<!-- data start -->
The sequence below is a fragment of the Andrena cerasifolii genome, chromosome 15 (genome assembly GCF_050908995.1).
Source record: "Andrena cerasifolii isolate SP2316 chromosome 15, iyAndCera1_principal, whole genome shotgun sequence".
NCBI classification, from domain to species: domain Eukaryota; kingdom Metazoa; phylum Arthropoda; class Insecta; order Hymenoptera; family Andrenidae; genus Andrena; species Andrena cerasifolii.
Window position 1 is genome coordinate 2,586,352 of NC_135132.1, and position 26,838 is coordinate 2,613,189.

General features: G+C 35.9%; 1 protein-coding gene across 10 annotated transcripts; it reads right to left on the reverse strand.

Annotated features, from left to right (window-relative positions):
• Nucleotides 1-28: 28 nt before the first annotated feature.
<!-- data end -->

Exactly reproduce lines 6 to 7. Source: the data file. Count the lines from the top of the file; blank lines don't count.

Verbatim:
Annotated features, from left to right (window-relative positions):
• Nucleotides 1-28: 28 nt before the first annotated feature.